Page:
Burch v. Rice

Annotate this Case

37 Wn.2d 185 (1950)

222 P.2d 847

VIRGIL A. BURCH, Appellant, v. ZADA BURCH RICE et al., Respondents.[1]

No. 31265.

The Supreme Court of Washington, Department Two.

October 5, 1950.

Harold M. Gleeson, for appellant.

Keith, Winston, MacGillivray & Repsold, for respondents.

SIMPSON, C.J.

Plaintiff instituted this action against defendants for the purpose of securing a decree declaring him the owner of a one-half interest in a restaurant and for an accounting. At the conclusion of the trial, the court entered findings of fact and conclusions of law. Thereafter, a decree was entered dismissing plaintiff's action and confirming title to the property and business in defendants. Plaintiff then appealed to this court. His assignments of error, seventeen in number, call in question the findings of fact and conclusions of law, and challenge the correctness of the decree.

We shall summarize the history of the business venture and the evidence produced by the parties to this action. The property is a restaurant, known as Mother's Kitchen, located at West 24 Riverside in Spokane. The restaurant was acquired by respondent's parents, Lewis T. and Grace E. Williams, in 1926. At that time, it was in a small room ten by fifteen feet, and had but seven or eight stools for customers. Shortly thereafter, the size and accommodations were increased by adding a small bedroom and a fourteen by twenty-four foot addition to the kitchen. In 1933, the restaurant could accommodate about thirty-two persons. Respondent was employed by her mother in late 1928 or the early portion of 1929, and continued her employment for a greater portion of the time until 1946. May 19, 1930, respondent received a bill of sale to the restaurant from her *187 parents. The bill of sale, recorded May 24, 1930, recited a purchase price of one thousand five hundred dollars, consisting of cash in the sum of $710, and the assumption of obligations in the amount of $790. December 7, 1932, appellant and respondent were married. At the end of the year, they took over the management of the restaurant. During the time appellant and respondent lived together, the business property was improved. New booths, cabinets, counters, refrigeration and ice-making machinery were installed, as were facilities for the dispensing of beer. The kitchen was renovated by laying new floors, the purchase of new stoves, and the installation of a sink. The front was modernized. Two restrooms were added. The dining room was enlarged. A basement was dug and a steam boiler installed. The parties were without resources in 1933. They did not have a bank account until respondent opened one in her own name in 1934 or 1935. Appellant was not authorized to draw checks on the account. All licenses for conducting the business were in respondent's name, doing business as Mother's Kitchen.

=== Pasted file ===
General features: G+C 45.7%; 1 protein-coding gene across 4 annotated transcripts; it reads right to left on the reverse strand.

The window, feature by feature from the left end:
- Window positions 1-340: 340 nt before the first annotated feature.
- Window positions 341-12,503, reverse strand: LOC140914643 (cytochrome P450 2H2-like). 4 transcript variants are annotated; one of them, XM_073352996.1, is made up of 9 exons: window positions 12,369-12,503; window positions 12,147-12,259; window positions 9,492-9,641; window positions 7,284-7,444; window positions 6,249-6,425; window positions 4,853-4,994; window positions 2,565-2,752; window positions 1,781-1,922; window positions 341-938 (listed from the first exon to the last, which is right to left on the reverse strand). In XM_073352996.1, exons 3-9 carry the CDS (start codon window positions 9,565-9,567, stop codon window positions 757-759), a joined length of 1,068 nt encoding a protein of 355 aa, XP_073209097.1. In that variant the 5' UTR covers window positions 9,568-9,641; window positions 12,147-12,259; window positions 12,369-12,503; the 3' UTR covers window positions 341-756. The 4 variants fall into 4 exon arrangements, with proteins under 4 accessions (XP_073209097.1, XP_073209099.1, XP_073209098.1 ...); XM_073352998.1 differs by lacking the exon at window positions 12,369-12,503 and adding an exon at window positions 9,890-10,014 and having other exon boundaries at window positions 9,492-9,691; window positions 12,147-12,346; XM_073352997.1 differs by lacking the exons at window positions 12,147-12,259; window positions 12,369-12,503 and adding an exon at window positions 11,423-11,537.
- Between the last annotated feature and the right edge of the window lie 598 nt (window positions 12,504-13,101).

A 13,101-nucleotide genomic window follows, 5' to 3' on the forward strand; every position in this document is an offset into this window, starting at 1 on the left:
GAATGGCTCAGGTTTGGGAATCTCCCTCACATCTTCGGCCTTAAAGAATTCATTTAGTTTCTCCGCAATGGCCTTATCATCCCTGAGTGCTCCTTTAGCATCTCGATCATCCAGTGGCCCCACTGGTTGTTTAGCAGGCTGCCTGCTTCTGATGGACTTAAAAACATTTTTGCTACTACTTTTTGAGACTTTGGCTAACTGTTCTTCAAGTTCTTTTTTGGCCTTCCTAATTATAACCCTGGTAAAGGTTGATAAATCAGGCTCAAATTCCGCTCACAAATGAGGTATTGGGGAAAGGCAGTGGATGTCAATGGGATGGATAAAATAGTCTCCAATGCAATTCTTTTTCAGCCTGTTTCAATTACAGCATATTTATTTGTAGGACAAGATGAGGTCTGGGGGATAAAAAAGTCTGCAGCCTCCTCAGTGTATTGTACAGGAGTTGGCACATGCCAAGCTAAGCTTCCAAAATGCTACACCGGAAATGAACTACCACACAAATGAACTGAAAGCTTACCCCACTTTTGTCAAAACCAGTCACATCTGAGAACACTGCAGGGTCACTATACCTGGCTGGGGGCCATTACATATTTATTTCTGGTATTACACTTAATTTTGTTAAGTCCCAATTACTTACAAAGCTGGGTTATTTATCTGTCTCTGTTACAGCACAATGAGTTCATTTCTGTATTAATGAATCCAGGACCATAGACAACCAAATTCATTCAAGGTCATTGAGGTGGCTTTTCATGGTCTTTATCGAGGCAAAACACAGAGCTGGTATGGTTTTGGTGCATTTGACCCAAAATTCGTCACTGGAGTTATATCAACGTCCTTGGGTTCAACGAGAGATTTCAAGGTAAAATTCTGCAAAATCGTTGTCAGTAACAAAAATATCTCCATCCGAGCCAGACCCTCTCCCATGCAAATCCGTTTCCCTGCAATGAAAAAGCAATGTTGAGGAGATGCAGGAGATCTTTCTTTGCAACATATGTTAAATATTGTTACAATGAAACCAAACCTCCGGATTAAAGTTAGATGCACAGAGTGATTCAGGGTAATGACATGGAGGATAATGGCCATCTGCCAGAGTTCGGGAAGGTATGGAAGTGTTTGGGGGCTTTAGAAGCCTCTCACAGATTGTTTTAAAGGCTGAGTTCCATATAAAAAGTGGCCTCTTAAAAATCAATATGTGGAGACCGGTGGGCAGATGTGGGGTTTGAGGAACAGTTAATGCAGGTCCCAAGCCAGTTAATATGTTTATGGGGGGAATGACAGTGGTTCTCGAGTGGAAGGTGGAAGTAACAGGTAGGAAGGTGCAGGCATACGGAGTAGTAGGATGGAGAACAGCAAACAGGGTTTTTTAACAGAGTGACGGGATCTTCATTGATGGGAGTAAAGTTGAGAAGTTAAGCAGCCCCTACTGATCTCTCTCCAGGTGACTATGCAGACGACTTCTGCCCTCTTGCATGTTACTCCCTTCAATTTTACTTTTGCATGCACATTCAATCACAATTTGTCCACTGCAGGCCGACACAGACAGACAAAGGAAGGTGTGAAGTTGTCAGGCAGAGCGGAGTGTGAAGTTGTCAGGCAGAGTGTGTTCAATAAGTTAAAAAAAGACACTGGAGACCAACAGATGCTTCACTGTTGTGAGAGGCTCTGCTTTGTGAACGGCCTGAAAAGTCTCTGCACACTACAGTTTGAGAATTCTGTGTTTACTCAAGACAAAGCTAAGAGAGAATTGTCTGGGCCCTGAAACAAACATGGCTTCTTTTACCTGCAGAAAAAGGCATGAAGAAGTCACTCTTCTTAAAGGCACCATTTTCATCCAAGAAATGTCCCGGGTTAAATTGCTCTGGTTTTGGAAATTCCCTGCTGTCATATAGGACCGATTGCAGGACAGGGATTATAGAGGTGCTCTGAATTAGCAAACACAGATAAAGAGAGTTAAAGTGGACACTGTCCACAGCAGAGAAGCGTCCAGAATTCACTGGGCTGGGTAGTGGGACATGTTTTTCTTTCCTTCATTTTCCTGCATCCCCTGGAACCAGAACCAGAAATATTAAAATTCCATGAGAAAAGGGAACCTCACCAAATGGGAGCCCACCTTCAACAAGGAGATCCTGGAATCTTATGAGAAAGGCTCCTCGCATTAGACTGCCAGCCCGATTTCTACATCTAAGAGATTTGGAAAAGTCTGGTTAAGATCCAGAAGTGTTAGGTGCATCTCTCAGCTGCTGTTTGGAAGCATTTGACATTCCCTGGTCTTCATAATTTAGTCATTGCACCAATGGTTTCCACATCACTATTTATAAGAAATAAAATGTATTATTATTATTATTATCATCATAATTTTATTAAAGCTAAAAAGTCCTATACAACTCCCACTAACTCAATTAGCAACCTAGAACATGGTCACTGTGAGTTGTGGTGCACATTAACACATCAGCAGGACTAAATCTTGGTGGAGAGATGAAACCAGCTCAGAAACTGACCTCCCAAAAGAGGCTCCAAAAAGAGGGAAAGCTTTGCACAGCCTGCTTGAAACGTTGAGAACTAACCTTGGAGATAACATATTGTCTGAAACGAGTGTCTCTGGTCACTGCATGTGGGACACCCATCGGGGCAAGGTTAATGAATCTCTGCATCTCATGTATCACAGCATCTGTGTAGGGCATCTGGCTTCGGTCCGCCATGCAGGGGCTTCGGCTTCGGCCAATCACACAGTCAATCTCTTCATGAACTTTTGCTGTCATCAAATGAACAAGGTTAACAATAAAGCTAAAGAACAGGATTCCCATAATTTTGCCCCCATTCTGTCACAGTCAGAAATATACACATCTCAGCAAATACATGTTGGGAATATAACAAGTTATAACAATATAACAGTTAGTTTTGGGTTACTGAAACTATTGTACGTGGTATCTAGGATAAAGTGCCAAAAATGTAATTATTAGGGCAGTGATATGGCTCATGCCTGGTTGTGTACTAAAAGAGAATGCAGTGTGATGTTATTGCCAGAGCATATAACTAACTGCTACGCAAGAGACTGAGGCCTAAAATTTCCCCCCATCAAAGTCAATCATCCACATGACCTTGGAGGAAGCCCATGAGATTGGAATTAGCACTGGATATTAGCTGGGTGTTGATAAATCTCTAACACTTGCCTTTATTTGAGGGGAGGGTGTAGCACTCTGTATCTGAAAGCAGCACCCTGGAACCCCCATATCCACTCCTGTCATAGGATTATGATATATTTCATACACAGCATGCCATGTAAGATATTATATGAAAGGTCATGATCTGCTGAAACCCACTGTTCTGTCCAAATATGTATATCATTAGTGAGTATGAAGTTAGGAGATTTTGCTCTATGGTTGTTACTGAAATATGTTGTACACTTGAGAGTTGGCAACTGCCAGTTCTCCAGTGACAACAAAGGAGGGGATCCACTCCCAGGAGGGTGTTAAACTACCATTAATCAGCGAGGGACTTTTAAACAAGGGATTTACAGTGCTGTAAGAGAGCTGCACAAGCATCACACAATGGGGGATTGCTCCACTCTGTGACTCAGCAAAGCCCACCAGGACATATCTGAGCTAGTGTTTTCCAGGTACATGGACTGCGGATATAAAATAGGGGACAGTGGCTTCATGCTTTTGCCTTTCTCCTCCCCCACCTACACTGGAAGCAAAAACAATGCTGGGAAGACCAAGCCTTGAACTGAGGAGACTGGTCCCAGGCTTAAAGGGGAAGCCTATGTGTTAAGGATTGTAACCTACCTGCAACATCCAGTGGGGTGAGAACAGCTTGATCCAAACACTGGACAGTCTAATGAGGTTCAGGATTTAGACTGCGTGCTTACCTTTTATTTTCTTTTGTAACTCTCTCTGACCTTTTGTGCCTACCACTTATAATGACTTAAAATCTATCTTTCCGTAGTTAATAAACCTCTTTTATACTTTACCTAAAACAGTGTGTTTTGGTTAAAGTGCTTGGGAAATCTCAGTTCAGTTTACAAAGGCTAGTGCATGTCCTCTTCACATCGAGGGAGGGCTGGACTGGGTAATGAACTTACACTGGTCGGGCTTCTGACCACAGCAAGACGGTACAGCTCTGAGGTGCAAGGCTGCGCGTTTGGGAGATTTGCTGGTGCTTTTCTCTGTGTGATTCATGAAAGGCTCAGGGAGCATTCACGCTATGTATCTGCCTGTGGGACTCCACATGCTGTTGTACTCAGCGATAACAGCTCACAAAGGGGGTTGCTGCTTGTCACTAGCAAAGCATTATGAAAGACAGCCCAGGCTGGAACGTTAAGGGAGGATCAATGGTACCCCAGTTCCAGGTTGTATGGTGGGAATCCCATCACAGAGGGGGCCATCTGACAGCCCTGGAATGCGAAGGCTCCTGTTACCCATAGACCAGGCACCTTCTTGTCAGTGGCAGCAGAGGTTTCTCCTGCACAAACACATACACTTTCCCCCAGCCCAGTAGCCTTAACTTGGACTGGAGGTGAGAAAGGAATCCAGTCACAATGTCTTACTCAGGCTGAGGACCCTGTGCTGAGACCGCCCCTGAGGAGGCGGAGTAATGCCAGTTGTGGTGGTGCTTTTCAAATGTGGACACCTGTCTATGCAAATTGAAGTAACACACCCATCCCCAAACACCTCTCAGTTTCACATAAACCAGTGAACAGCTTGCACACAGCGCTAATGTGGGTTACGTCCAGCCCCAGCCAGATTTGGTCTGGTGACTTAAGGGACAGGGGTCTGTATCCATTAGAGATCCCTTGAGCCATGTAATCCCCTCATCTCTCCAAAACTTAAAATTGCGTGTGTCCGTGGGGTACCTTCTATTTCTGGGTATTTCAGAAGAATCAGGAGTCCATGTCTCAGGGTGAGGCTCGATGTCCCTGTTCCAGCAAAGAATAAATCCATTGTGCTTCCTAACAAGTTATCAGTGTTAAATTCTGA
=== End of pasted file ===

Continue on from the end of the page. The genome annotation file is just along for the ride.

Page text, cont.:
Appellant's evidence showed that he performed most of the work of remodeling at a cost of fifteen thousand dollars. The evidence introduced by respondent showed that the improvement placed on the property was by herself, and amounted to between three and four thousand dollars; that appellant never put any money into the enterprise and did very little of the work in remodeling and rebuilding the restaurant. In 1935, the parties secured a lease from the owners of the real property upon which the restaurant stood, for a period of four years, with an option to purchase. Respondent exercised this option in 1939.

In December, 1936, respondent started divorce proceedings. At this time a property settlement between them was drawn and signed by each of them. Under this agreement, the appellant was to receive some mining claims, all his tools, a car, a truck, and fifty dollars a month from respondent. On the other hand, appellant transferred to respondent Mother's Kitchen, she assuming the indebtedness of the *188 business. The agreement, signed and acknowledged December 23, 1936, reads:

"THIS AGREEMENT, made and entered into this 23rd day of December, 1936, by and between Zada Burch, hereinafter called first party, and V.A. Burch, hereinafter called the second party, WITNESSETH:

"WHEREAS, the parties hereto are husband and wife and disagreements have arisen between them which makes it seem advisable to have a full and complete property settlement between the parties.